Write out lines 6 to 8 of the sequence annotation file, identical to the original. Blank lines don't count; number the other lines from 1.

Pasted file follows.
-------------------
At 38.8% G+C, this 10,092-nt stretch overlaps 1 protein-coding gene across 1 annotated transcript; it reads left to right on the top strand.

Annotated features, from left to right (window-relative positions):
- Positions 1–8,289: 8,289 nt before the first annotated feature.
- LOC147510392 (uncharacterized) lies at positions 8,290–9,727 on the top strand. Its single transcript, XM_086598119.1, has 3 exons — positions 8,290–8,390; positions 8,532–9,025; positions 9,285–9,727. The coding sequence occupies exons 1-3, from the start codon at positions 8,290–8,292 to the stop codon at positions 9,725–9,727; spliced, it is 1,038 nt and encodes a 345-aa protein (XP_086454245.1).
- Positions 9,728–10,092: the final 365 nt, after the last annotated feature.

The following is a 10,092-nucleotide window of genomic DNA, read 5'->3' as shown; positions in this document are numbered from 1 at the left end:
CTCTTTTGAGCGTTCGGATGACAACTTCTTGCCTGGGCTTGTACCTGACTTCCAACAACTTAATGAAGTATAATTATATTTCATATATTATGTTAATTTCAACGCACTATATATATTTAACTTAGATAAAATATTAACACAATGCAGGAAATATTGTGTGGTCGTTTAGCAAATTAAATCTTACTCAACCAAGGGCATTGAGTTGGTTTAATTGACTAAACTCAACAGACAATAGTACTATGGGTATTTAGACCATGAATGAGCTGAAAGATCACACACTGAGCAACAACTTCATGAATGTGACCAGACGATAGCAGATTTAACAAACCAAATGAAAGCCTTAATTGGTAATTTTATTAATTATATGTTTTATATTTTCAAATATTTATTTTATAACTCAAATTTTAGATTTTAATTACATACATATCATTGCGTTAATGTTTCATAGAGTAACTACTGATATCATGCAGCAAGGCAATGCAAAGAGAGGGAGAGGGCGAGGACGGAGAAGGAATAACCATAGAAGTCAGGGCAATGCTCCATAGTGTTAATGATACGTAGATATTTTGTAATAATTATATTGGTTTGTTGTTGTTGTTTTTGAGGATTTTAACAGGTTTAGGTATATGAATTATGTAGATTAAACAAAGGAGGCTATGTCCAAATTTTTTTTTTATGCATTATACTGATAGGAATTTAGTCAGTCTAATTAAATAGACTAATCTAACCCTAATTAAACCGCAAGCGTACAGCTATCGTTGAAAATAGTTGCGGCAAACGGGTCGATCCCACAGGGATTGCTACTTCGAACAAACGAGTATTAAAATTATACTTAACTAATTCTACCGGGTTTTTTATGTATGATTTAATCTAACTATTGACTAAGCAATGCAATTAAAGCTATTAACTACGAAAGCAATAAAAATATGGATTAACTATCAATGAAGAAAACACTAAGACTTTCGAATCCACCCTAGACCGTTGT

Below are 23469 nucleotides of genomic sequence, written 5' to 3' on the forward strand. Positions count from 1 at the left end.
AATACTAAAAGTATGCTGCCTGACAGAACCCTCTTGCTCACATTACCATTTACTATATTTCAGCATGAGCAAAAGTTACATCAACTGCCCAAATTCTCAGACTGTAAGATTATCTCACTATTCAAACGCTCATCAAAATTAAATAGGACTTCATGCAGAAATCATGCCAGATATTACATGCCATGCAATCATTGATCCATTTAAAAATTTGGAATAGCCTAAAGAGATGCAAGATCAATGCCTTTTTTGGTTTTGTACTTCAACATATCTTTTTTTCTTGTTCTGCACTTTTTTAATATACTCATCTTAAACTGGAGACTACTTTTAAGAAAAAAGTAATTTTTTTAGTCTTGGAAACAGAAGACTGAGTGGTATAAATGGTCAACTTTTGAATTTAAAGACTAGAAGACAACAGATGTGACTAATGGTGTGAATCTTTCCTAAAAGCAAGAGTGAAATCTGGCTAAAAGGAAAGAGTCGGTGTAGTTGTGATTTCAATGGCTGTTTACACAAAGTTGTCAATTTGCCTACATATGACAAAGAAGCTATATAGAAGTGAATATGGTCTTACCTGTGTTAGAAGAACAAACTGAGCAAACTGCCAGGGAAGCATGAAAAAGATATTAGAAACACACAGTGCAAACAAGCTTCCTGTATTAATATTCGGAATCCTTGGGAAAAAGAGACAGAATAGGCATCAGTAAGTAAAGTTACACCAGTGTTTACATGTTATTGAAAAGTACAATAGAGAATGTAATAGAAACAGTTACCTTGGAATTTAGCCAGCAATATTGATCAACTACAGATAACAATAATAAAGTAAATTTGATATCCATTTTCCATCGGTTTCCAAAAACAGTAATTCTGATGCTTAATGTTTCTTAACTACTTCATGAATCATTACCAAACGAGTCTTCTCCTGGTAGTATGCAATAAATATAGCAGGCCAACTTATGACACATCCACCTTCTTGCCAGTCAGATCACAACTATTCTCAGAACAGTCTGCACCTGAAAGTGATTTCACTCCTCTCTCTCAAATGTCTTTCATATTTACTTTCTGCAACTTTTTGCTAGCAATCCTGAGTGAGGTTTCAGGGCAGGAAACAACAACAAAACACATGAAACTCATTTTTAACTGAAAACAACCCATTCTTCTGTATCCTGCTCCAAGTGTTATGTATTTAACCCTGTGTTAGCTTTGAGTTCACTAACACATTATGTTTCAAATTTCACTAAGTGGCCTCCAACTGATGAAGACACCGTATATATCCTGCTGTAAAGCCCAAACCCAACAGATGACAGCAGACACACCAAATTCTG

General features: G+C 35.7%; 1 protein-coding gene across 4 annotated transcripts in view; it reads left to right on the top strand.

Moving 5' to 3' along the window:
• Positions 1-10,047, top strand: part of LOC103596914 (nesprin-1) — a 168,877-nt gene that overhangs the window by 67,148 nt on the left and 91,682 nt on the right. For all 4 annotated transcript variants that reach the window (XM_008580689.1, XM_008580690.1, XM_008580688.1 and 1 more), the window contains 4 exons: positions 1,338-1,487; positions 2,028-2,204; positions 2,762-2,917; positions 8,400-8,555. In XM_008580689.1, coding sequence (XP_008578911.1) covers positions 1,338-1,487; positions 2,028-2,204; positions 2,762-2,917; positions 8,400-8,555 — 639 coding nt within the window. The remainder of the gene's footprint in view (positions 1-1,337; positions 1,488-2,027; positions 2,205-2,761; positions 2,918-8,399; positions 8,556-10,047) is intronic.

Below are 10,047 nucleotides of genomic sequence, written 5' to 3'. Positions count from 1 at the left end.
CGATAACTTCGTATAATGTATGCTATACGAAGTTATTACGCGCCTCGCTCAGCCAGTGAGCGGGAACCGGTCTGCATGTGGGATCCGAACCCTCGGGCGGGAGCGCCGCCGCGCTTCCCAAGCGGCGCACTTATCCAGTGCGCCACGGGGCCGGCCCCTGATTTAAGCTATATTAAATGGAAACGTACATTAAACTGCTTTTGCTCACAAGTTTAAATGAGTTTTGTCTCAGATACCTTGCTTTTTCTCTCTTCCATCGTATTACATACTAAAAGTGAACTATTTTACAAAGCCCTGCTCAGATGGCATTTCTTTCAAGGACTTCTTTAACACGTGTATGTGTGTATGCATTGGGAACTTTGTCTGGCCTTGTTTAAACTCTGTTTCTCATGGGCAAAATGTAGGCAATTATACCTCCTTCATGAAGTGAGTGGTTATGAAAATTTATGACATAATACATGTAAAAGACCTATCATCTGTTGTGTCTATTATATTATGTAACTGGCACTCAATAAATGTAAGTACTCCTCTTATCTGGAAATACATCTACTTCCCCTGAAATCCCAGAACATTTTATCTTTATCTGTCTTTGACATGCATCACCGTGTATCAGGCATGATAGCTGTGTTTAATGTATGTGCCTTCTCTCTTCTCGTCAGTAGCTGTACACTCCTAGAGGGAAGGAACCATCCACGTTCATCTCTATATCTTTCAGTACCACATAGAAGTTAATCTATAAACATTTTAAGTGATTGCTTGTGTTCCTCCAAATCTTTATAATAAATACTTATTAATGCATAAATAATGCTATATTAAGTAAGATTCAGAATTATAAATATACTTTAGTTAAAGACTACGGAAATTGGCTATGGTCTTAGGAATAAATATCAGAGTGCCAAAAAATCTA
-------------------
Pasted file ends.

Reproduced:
The following is a 10,092-nucleotide window of genomic DNA, read 5'->3' as shown; positions in this document are numbered from 1 at the left end:
CTCTTTTGAGCGTTCGGATGACAACTTCTTGCCTGGGCTTGTACCTGACTTCCAACAACTTAATGAAGTATAATTATATTTCATATATTATGTTAATTTCAACGCACTATATATATTTAACTTAGATAAAATATTAACACAATGCAGGAAATATTGTGTGGTCGTTTAGCAAATTAAATCTTACTCAACCAAGGGCATTGAGTTGGTTTAATTGACTAAACTCAACAGACAATAGTACTATGGGTATTTAGACCATGAATGAGCTGAAAGATCACACACTGAGCAACAACTTCATGAATGTGACCAGACGATAGCAGATTTAACAAACCAAATGAAAGCCTTAATTGGTAATTTTATTAATTATATGTTTTATATTTTCAAATATTTATTTTATAACTCAAATTTTAGATTTTAATTACATACATATCATTGCGTTAATGTTTCATAGAGTAACTACTGATATCATGCAGCAAGGCAATGCAAAGAGAGGGAGAGGGCGAGGACGGAGAAGGAATAACCATAGAAGTCAGGGCAATGCTCCATAGTGTTAATGATACGTAGATATTTTGTAATAATTATATTGGTTTGTTGTTGTTGTTTTTGAGGATTTTAACAGGTTTAGGTATATGAATTATGTAGATTAAACAAAGGAGGCTATGTCCAAATTTTTTTTTTATGCATTATACTGATAGGAATTTAGTCAGTCTAATTAAATAGACTAATCTAACCCTAATTAAACCGCAAGCGTACAGCTATCGTTGAAAATAGTTGCGGCAAACGGGTCGATCCCACAGGGATTGCTACTTCGAACAAACGAGTATTAAAATTATACTTAACTAATTCTACCGGGTTTTTTATGTATGATTTAATCTAACTATTGACTAAGCAATGCAATTAAAGCTATTAACTACGAAAGCAATAAAAATATGGATTAACTATCAATGAAGAAAACACTAAGACTTTCGAATCCACCCTAGACCGTTGT

Below are 23469 nucleotides of genomic sequence, written 5' to 3' on the forward strand. Positions count from 1 at the left end.